Book review: 'Campy: The Two Lives of Roy Campanella'
Neil Lanctot's fine biography traces the Brooklyn Dodgers star's rise through the Negro Leagues to the majors, depicting the realities of pro sports of his era.
New York Giants third baseman Daryl Spencer loses his cap in a futile effort to score as Dodgers catcher Roy Campanella tags him out at the plate in a game at Ebbets Field in Brooklyn, April 26, 1953. (Associated Press / April 3, 2011)
Simon & Schuster: 516 pp., $28
He was a three-time National League most valuable player, an eight-time All-Star, and played in five World Series, but Roy Campanella was something else when the Dodgers began playing in Los Angeles in 1958. He was a quadriplegic, his body broken in a tragic automobile accident after the 1957 season.
Few Dodgers fans in Los Angeles ever had a chance to fully appreciate the Hall of Fame catcher in action, but Neil Lanctot's rich new biography, "Campy: The Two Lives of Roy Campanella," should change that.
As Lanctot thoroughly documents, Campanella was revered for his good-natured demeanor, strong leadership on the field and clutch hitting on the great Brooklyn Dodgers teams of the 1950s. His fire-hydrant physique (think later Dodgers star Ron Cey in shin guards) and high-pitched voice made him a unique and lovable character in what was a golden era of the national pastime.
Lanctot (pronounced Lank-toe), an adjunct history professor at the University of Delaware, is an even-handed biographer. He delves deeply into the downsides of professional athletics in the 1950s — bigotry, restrictive contracts, lousy travel conditions, clubhouse politics — and Campanella's own shortcomings. He fathered children out of wedlock, marriages collapsed and he was estranged from some of his offspring.
Campanella was the third child born to an Italian American produce salesman and an African American homemaker. The family lived in the Nicetown section of Philadelphia where Campanella grew up in the 1920s and '30s.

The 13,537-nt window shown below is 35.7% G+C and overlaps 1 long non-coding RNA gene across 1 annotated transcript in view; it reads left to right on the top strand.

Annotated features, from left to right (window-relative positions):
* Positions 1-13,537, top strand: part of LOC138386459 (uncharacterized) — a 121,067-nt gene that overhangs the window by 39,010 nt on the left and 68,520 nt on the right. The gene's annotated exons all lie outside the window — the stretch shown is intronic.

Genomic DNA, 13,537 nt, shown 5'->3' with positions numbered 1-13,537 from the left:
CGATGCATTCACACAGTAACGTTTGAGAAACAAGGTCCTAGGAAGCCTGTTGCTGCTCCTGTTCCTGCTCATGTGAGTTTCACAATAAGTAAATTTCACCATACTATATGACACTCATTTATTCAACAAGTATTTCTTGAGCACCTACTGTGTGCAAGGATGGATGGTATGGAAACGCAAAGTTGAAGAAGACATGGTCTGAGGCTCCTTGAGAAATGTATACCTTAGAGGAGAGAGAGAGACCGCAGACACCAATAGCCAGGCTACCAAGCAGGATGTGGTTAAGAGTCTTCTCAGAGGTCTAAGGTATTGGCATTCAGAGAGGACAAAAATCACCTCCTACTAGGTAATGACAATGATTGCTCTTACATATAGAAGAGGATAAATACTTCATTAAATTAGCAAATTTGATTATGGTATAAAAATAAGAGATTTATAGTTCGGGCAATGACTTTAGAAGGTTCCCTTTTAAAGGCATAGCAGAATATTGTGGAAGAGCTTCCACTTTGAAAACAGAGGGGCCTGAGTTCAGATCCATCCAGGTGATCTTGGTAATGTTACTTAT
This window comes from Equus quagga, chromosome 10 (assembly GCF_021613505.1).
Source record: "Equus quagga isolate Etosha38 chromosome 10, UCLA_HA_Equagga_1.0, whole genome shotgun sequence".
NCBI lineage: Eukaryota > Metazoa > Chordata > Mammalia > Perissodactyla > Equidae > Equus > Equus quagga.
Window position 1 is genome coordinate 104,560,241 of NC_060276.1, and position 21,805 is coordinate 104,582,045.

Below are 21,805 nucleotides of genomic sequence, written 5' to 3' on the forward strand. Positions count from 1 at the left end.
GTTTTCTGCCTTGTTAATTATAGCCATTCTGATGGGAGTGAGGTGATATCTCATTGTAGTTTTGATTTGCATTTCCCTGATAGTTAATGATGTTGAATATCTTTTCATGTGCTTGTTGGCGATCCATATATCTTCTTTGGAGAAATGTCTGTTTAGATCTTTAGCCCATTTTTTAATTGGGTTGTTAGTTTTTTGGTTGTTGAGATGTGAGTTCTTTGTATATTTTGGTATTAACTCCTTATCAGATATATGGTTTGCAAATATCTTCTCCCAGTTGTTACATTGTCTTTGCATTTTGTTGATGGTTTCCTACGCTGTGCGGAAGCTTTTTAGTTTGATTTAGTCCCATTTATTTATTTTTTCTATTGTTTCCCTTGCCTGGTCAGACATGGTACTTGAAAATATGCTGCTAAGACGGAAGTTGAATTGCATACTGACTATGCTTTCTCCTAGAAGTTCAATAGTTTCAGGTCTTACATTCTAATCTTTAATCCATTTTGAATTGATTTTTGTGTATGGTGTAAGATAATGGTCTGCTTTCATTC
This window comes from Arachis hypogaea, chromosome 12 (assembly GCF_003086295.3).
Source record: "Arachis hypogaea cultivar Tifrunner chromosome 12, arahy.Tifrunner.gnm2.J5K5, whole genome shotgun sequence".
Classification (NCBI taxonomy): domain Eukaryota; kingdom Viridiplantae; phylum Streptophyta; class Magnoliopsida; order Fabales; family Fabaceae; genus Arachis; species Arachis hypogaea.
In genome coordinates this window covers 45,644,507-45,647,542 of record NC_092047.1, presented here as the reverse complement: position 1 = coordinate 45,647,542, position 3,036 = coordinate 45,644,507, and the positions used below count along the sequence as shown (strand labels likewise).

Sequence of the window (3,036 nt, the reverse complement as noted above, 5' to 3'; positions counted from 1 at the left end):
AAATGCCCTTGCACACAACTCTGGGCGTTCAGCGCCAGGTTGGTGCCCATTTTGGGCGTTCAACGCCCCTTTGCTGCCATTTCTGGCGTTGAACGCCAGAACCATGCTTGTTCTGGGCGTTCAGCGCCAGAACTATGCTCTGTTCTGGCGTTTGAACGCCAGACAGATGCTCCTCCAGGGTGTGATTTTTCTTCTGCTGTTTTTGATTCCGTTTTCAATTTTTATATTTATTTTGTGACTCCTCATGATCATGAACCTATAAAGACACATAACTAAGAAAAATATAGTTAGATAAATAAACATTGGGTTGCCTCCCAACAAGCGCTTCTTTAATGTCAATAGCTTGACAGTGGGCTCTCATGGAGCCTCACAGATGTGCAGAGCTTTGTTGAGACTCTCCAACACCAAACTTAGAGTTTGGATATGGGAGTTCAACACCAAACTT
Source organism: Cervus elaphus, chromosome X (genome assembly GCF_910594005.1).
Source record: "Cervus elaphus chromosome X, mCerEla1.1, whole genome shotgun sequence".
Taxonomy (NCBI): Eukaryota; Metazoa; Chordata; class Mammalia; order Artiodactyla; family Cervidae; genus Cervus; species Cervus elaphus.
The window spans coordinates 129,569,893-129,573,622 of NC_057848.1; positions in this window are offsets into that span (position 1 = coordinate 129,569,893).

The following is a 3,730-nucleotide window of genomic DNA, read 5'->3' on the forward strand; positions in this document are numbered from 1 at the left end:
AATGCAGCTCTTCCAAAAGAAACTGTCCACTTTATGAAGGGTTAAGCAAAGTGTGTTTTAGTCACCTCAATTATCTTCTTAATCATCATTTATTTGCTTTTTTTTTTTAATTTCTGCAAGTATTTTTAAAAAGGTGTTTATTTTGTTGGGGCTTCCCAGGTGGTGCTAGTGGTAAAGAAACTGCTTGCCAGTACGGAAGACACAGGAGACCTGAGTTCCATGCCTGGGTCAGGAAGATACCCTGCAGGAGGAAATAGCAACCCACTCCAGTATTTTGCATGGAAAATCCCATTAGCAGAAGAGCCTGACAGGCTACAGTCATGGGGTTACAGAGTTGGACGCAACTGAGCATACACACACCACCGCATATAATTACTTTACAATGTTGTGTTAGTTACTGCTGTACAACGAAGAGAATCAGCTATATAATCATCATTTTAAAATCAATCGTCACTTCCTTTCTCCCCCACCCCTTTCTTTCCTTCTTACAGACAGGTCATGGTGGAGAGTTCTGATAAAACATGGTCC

Consumed by baseball at an early age, Campanella eschewed his studies for the diamond, earning a reputation as a hard worker, a steadily improving catcher and a reliable hitter. At age 15, he made it to the Negro Leagues — the youngest person ever to do so — playing for the Elite Giants first in Washington, D.C., and then Baltimore. Eleven more years passed before he made it to the major leagues, joining the Dodgers in 1948, the year after Jackie Robinson made his debut with the team and broke baseball's color barrier.
Among Lanctot's storytelling strengths are his deep examinations of Campanella's rise through the Negro Leagues, where he eclipsed another legendary power-hitting catcher, Josh Gibson; his complicated and eventually fractured relationship with the more outspoken Robinson, his onetime mentor and friend; and his resiliency in dealing with life's hard and often unfair knocks. His drawn-out rise to the major leagues, which included playing in the Jim Crow South, prepared him well for adjusting, after his accident, to a life radically different from the one he chose and came to enjoy so much.
Dodgers fans still are waiting to see a catcher of Campanella's caliber. For more than a decade, he hit for power like Mike Piazza and called games, threw out runners and guarded the plate like Mike Scioscia, both of whom he mentored.
"Campy" is the latest in a bumper crop of terrific biographies of baseball greats from the 1950s and '60s, coming on the heels of last year's "Willie Mays: The Life, the Legend" by James S. Hirsch, "The Last Boy: Mickey Mantle and the End of America's Childhood" by former Washington Post sportswriter Jane Leavy, and "The Last Hero: A Life of Henry Aaron" by Howard Bryant, a writer for ESPN the magazine.
Lanctot holds his own against these fine titles, not surprising given that his previous effort, "Negro League Baseball: The Rise and Ruin of a Black Institution" (University of Pennsylvania Press, 2004), was well received.
Leavy's Mantle biography contains an excellent appendix that examines his place in the history of the grand game. "Campy" could have benefited from such a section, and the full potential of his career would have been fascinating to explore.
For example, Campanella lost at least six years simply because he was African American in a segregated sport. If you add his career average of 24 homers a year to that span, it would give him a total of 387— close to Duke Snider's franchise record of 389.
And if Campanella hadn't played virtually year 'round — barnstorming tours in the off-season and in winter leagues in less-developed locales in Latin America and the Caribbean — for the better part of a decade, one can only wonder how much more productive he would have been offensively.
These are things baseball fans love to ponder. However, this is merely nit-picking a fine work of biography. "Campy," a rich and thoroughly enjoyable book, may well alter attitudes about a man who might be the most overlooked star in Dodgers history.
Stanton is the editor of The Times. email@example.com